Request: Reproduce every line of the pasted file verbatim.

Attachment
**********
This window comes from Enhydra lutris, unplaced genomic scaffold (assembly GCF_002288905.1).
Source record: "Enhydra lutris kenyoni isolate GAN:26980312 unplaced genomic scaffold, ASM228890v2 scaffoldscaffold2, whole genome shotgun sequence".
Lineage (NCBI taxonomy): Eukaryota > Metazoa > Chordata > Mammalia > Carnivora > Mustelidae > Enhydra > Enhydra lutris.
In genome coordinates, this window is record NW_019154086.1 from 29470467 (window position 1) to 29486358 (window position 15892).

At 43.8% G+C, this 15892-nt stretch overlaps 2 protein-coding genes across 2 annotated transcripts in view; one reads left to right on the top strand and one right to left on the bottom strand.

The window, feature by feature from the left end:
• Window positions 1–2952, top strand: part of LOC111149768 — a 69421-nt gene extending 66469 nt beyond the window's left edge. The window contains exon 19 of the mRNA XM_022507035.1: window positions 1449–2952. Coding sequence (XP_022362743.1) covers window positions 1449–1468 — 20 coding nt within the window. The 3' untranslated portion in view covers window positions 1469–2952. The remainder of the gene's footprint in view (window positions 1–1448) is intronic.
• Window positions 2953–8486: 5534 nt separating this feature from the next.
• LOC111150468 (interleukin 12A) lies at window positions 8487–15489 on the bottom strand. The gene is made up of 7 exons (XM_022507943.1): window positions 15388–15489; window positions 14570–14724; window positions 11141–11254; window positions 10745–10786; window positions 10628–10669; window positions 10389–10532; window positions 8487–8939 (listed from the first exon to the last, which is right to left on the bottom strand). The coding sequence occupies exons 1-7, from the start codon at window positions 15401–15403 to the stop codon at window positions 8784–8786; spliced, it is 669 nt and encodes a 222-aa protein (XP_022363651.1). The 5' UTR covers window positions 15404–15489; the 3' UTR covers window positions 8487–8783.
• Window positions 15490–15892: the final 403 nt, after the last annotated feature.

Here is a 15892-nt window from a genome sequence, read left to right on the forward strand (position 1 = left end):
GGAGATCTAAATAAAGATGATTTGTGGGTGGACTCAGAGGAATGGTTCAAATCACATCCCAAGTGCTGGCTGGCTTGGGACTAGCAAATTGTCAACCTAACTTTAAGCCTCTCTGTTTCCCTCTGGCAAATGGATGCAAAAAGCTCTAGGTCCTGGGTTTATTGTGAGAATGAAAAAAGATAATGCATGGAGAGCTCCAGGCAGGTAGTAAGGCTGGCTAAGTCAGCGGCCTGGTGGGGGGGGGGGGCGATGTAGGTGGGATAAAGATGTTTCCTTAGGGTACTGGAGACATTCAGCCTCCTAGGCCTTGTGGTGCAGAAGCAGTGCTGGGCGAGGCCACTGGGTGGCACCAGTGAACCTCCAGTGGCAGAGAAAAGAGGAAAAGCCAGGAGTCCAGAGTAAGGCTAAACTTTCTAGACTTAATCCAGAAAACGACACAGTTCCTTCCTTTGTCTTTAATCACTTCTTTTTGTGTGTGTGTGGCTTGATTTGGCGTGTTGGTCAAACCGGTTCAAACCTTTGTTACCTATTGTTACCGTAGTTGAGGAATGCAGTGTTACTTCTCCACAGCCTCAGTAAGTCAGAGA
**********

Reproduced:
This window comes from Enhydra lutris, unplaced genomic scaffold (assembly GCF_002288905.1).
Source record: "Enhydra lutris kenyoni isolate GAN:26980312 unplaced genomic scaffold, ASM228890v2 scaffoldscaffold2, whole genome shotgun sequence".
Lineage (NCBI taxonomy): Eukaryota > Metazoa > Chordata > Mammalia > Carnivora > Mustelidae > Enhydra > Enhydra lutris.
In genome coordinates, this window is record NW_019154086.1 from 29470467 (window position 1) to 29486358 (window position 15892).

At 43.8% G+C, this 15892-nt stretch overlaps 2 protein-coding genes across 2 annotated transcripts in view; one reads left to right on the top strand and one right to left on the bottom strand.

The window, feature by feature from the left end:
• Window positions 1–2952, top strand: part of LOC111149768 — a 69421-nt gene extending 66469 nt beyond the window's left edge. The window contains exon 19 of the mRNA XM_022507035.1: window positions 1449–2952. Coding sequence (XP_022362743.1) covers window positions 1449–1468 — 20 coding nt within the window. The 3' untranslated portion in view covers window positions 1469–2952. The remainder of the gene's footprint in view (window positions 1–1448) is intronic.
• Window positions 2953–8486: 5534 nt separating this feature from the next.
• LOC111150468 (interleukin 12A) lies at window positions 8487–15489 on the bottom strand. The gene is made up of 7 exons (XM_022507943.1): window positions 15388–15489; window positions 14570–14724; window positions 11141–11254; window positions 10745–10786; window positions 10628–10669; window positions 10389–10532; window positions 8487–8939 (listed from the first exon to the last, which is right to left on the bottom strand). The coding sequence occupies exons 1-7, from the start codon at window positions 15401–15403 to the stop codon at window positions 8784–8786; spliced, it is 669 nt and encodes a 222-aa protein (XP_022363651.1). The 5' UTR covers window positions 15404–15489; the 3' UTR covers window positions 8487–8783.
• Window positions 15490–15892: the final 403 nt, after the last annotated feature.

Here is a 15892-nt window from a genome sequence, read left to right on the forward strand (position 1 = left end):
GGAGATCTAAATAAAGATGATTTGTGGGTGGACTCAGAGGAATGGTTCAAATCACATCCCAAGTGCTGGCTGGCTTGGGACTAGCAAATTGTCAACCTAACTTTAAGCCTCTCTGTTTCCCTCTGGCAAATGGATGCAAAAAGCTCTAGGTCCTGGGTTTATTGTGAGAATGAAAAAAGATAATGCATGGAGAGCTCCAGGCAGGTAGTAAGGCTGGCTAAGTCAGCGGCCTGGTGGGGGGGGGGGGCGATGTAGGTGGGATAAAGATGTTTCCTTAGGGTACTGGAGACATTCAGCCTCCTAGGCCTTGTGGTGCAGAAGCAGTGCTGGGCGAGGCCACTGGGTGGCACCAGTGAACCTCCAGTGGCAGAGAAAAGAGGAAAAGCCAGGAGTCCAGAGTAAGGCTAAACTTTCTAGACTTAATCCAGAAAACGACACAGTTCCTTCCTTTGTCTTTAATCACTTCTTTTTGTGTGTGTGTGGCTTGATTTGGCGTGTTGGTCAAACCGGTTCAAACCTTTGTTACCTATTGTTACCGTAGTTGAGGAATGCAGTGTTACTTCTCCACAGCCTCAGTAAGTCAGAGA